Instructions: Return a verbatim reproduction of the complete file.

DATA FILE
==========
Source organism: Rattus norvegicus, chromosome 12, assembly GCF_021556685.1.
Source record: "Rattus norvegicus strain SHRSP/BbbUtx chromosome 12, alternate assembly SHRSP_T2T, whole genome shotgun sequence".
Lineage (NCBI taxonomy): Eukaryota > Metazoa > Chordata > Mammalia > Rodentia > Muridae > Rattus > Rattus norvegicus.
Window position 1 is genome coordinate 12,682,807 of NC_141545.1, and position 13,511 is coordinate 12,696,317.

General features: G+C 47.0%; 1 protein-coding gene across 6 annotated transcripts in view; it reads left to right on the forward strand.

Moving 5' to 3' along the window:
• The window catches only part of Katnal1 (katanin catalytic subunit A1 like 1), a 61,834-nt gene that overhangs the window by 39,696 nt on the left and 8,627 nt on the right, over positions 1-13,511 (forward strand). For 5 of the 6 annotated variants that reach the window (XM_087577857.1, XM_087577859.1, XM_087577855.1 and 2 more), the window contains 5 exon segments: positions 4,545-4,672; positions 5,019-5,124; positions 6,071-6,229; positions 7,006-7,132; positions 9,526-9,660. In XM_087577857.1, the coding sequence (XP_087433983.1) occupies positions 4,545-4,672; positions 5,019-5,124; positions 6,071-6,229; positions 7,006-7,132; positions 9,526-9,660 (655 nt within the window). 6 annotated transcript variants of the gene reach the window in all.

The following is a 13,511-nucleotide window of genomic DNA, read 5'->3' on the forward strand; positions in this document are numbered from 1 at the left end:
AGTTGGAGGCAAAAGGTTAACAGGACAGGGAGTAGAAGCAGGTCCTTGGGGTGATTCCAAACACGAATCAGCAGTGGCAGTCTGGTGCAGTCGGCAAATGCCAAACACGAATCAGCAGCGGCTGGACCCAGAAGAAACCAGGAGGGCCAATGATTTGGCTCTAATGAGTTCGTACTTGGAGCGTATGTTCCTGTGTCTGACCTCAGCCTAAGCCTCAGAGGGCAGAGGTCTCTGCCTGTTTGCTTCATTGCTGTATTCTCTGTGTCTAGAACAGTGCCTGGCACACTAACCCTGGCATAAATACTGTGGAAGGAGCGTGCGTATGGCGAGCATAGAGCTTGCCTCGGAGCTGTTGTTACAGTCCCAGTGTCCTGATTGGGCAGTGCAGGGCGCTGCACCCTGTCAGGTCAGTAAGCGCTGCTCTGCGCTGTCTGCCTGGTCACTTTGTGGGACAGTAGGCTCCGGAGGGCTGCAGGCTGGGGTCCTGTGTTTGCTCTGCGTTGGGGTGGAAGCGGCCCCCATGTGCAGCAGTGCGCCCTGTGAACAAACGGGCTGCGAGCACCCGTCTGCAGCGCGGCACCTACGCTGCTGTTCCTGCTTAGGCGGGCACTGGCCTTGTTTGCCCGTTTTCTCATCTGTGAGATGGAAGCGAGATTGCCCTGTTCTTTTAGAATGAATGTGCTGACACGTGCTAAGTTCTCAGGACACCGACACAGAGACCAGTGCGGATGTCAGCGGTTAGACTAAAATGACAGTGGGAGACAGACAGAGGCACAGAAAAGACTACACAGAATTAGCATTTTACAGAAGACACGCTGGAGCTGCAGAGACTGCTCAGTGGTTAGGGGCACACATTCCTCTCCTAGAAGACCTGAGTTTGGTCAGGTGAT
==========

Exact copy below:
Source organism: Rattus norvegicus, chromosome 12, assembly GCF_021556685.1.
Source record: "Rattus norvegicus strain SHRSP/BbbUtx chromosome 12, alternate assembly SHRSP_T2T, whole genome shotgun sequence".
Lineage (NCBI taxonomy): Eukaryota > Metazoa > Chordata > Mammalia > Rodentia > Muridae > Rattus > Rattus norvegicus.
Window position 1 is genome coordinate 12,682,807 of NC_141545.1, and position 13,511 is coordinate 12,696,317.

General features: G+C 47.0%; 1 protein-coding gene across 6 annotated transcripts in view; it reads left to right on the forward strand.

Moving 5' to 3' along the window:
• The window catches only part of Katnal1 (katanin catalytic subunit A1 like 1), a 61,834-nt gene that overhangs the window by 39,696 nt on the left and 8,627 nt on the right, over positions 1-13,511 (forward strand). For 5 of the 6 annotated variants that reach the window (XM_087577857.1, XM_087577859.1, XM_087577855.1 and 2 more), the window contains 5 exon segments: positions 4,545-4,672; positions 5,019-5,124; positions 6,071-6,229; positions 7,006-7,132; positions 9,526-9,660. In XM_087577857.1, the coding sequence (XP_087433983.1) occupies positions 4,545-4,672; positions 5,019-5,124; positions 6,071-6,229; positions 7,006-7,132; positions 9,526-9,660 (655 nt within the window). 6 annotated transcript variants of the gene reach the window in all.

The following is a 13,511-nucleotide window of genomic DNA, read 5'->3' on the forward strand; positions in this document are numbered from 1 at the left end:
AGTTGGAGGCAAAAGGTTAACAGGACAGGGAGTAGAAGCAGGTCCTTGGGGTGATTCCAAACACGAATCAGCAGTGGCAGTCTGGTGCAGTCGGCAAATGCCAAACACGAATCAGCAGCGGCTGGACCCAGAAGAAACCAGGAGGGCCAATGATTTGGCTCTAATGAGTTCGTACTTGGAGCGTATGTTCCTGTGTCTGACCTCAGCCTAAGCCTCAGAGGGCAGAGGTCTCTGCCTGTTTGCTTCATTGCTGTATTCTCTGTGTCTAGAACAGTGCCTGGCACACTAACCCTGGCATAAATACTGTGGAAGGAGCGTGCGTATGGCGAGCATAGAGCTTGCCTCGGAGCTGTTGTTACAGTCCCAGTGTCCTGATTGGGCAGTGCAGGGCGCTGCACCCTGTCAGGTCAGTAAGCGCTGCTCTGCGCTGTCTGCCTGGTCACTTTGTGGGACAGTAGGCTCCGGAGGGCTGCAGGCTGGGGTCCTGTGTTTGCTCTGCGTTGGGGTGGAAGCGGCCCCCATGTGCAGCAGTGCGCCCTGTGAACAAACGGGCTGCGAGCACCCGTCTGCAGCGCGGCACCTACGCTGCTGTTCCTGCTTAGGCGGGCACTGGCCTTGTTTGCCCGTTTTCTCATCTGTGAGATGGAAGCGAGATTGCCCTGTTCTTTTAGAATGAATGTGCTGACACGTGCTAAGTTCTCAGGACACCGACACAGAGACCAGTGCGGATGTCAGCGGTTAGACTAAAATGACAGTGGGAGACAGACAGAGGCACAGAAAAGACTACACAGAATTAGCATTTTACAGAAGACACGCTGGAGCTGCAGAGACTGCTCAGTGGTTAGGGGCACACATTCCTCTCCTAGAAGACCTGAGTTTGGTCAGGTGAT